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Buddhism

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					       Reviewing Hinduism
1. What is the goal of life for Hindus?
2. How do you achieve that goal?
3. How does Hinduism reinforce the Caste
   System? How does it reinforce the
   Ritual of Suttee?
Buddhism
                          Buddhism
Siddhartha Gautama
• A prince with every “everything”,
    discovers a great deal of human
    suffering outside “his world.”
• Gives up “everything” to seek the
    cure for human suffering.
• Goal: To seek Nirvana
    Means end of the self and a reunion       “The Middle Path”
    in life with the Great Soul
             Four Noble Truths                   Next Page
1. Ordinary life is suffering             1. Stupas and temples
2. This suffering is caused by our           were built to honor the
    desire to satisfy ourselves              death of Gautama.
3. The way to end suffering is to end
    desire for selfish goals and to see     Stupas are stone
    others as extensions of ourselves       towers that house
4. The way to end desire is to follow       relics of the Buddha
    the middle path
•   Right View:      The Middle Path
    We need to know the Four Noble Truths
•   Right Intention:
    We need to decide what we really want
•   Right Speech:
    We must seek to speak truth and to speak well of others
•   Right Action:
    The Buddha gave five precepts: “Do not kill. Do not steal. Do not lie. Do
    not be unchaste. Do not take drugs or alcohol.”
•   Right livelihood:
    We must do work that uplifts our being.
•   Right effort:
    The Buddha said, “Those who follow the Way might well follow the
    example of an ox that arches through the deep mud carrying a heavy
    load. He is tired, but his steady, forward-looking gaze will not relax until
    he is out of the mud.”
•   Right mindfulness:
    We must keep our minds in control of our senses: “All we are is the result
    of what we have thought.”
•   Right concentration:
    We must meditate to see the world in a new way.
Two Religions
           Why Fat Buddha Statues?
• The "Fat Buddha" is not THE Buddha, Siddhartha Gautama
• The statue is not an idol.
• Rubbing the belly of a fat Buddha Statue is not a prayer of any sort… it's just
  a more or less superstitious habit
• Buddha means "one who has achieved a state of perfect
  enlightenment" and there are several people who have been given
  the title.
• Siddhartha lived from around B.C. 560 to B.C. 480, it
  was not until around 127 BC that statues actually depicting him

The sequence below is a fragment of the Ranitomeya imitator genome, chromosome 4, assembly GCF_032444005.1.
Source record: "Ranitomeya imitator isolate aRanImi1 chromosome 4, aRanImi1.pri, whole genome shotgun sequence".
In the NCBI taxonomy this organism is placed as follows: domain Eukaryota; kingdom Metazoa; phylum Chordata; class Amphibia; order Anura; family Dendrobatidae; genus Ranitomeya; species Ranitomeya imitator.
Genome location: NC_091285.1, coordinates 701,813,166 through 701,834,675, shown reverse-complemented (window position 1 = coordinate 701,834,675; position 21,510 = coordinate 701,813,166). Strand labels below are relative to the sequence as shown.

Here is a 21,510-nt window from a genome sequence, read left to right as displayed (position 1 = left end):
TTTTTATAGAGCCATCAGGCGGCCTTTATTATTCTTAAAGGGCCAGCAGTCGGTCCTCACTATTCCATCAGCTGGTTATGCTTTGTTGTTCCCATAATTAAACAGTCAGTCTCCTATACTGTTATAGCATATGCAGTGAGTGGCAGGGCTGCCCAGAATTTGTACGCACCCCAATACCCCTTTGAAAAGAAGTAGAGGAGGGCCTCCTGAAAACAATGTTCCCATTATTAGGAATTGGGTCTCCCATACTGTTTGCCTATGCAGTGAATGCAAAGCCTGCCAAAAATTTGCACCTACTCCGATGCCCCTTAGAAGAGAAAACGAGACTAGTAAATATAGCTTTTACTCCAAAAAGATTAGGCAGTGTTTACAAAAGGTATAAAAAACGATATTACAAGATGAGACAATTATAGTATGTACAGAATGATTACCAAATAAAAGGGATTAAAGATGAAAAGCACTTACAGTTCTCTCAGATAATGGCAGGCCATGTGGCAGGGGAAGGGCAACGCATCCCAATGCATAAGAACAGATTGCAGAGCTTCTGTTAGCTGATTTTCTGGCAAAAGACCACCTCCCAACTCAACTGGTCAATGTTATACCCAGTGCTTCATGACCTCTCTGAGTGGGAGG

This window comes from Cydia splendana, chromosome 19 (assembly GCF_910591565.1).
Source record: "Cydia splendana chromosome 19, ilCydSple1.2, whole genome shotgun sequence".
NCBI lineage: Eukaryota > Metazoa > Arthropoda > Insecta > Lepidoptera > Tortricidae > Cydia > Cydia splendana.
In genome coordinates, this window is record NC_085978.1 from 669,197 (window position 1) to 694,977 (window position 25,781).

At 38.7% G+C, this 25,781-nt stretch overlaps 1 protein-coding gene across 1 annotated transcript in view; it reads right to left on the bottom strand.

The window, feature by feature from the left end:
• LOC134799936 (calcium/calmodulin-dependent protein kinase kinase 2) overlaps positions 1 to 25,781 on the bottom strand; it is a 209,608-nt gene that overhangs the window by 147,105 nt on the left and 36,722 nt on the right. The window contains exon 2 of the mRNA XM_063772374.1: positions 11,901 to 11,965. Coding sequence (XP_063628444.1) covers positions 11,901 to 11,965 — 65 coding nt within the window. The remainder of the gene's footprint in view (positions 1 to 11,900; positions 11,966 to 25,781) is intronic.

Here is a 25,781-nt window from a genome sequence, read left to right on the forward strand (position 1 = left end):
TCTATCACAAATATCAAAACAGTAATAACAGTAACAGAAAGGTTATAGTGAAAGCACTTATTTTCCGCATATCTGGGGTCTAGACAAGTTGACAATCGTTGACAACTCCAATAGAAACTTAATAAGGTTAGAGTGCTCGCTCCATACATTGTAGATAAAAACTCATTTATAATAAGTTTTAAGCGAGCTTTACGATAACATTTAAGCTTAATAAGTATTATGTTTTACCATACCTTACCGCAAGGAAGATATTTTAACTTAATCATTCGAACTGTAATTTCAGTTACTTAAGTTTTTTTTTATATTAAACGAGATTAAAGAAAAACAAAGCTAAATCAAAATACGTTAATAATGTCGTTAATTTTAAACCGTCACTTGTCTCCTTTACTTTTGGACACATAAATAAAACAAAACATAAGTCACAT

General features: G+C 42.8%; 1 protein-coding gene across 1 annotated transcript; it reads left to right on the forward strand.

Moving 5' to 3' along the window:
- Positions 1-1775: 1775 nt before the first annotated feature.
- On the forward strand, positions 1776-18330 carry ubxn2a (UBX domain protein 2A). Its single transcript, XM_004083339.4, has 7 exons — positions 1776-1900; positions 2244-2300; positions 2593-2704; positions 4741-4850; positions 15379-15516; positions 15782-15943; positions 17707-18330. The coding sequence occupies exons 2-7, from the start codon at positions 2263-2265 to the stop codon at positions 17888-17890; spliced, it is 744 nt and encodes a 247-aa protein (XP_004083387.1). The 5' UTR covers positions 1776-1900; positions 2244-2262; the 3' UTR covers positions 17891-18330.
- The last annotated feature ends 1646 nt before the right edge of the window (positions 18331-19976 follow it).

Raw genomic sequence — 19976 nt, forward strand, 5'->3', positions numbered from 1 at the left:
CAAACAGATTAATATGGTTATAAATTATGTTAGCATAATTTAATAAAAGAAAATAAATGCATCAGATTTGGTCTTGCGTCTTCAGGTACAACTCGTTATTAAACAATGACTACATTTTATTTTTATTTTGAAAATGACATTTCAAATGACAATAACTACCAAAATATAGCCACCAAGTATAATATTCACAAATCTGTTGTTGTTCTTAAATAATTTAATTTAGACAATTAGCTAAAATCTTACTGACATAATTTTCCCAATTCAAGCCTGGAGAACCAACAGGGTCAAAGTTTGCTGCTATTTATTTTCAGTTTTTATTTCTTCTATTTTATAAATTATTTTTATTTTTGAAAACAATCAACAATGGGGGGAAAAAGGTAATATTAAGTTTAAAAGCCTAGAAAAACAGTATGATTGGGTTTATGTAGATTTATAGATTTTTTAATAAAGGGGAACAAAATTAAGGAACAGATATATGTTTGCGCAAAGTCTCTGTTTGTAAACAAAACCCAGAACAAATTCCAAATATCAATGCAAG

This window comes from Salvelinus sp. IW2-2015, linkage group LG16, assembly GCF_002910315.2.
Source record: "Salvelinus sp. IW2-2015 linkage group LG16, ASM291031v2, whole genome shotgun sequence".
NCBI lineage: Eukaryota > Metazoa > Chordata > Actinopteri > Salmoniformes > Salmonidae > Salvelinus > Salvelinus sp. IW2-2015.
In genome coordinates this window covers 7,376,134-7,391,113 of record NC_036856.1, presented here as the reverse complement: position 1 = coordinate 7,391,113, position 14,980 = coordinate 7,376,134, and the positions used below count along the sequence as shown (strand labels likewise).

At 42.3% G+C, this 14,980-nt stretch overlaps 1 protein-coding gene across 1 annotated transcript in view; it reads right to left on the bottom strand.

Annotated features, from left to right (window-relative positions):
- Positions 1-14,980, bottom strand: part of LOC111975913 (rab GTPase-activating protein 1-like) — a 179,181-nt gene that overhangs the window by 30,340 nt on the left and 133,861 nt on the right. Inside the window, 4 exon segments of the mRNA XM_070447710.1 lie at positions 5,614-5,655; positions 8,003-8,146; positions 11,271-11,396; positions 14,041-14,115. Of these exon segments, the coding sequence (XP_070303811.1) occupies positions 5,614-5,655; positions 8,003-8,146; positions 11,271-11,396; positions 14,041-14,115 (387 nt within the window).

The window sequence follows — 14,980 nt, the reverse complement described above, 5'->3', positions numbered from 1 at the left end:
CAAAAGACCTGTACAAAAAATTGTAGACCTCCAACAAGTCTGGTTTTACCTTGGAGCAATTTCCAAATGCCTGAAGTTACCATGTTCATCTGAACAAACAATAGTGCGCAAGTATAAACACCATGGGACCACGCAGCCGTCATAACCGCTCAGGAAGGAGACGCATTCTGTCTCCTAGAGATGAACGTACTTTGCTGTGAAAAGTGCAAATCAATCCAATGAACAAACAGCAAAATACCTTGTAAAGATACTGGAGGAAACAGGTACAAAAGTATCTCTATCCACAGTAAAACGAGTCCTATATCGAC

became prevalent.
• Nobody knew what he really looked like, he was from a noble family
  and had been described as tall, slender, and of "manly build", but that
  may have been just because that is what people expected "Nobles"
  to look like.
• The image of a fat overfed Buddha didn't fit with his teachings, and
  an "enlightened one" might be so enlightened as to disregard
  material needs like eating…
• Buddhism reached China around 100AD, and was wide spread there
  by 600AD.
• We get three theories on Fat Buddha.
• First the physical image of a Noble was not athletic or a
  warrior, but a well fed person of leisure. People tried to rub a
  fat man's belly in hopes of luck and ample meals.

• Then there is the story of a Chinese Buddhist monk in the
  6th century, who just happened to have a belly that shook
  like jelly, he was a kind fellow who dedicated himself to
  helping others, and was regarded as the incarnation of the
  Boddhisatva Metteya, who had reached nirvana but stayed
  around just to help people.
• And finally the theory held by most Buddhist scholars. A sagely Zen
  monk appeared in China around 850 A.D. and died in 916A.D. He
  said his name was "Knowing This" (ChiChe). No one knew where he
  came from, he carried a big fat bag and was famous for his fat belly.
  When asked how to obtain nirvana he would lay down the bag and
  not said a word. When asked about what happened after reaching
  nirvana he would pick up the bag and walk away, still not a word. It is
  pretty much accepted that such a monk existed. He is probably the
  inspiration for Fat Buddha, as the statues began appearing in the late
  800's, 1200 years after the Gautama's death. If you'll look at an
  authentic Fat buddha, you'll see he has a sack on his back.

				
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posted:8/11/2012
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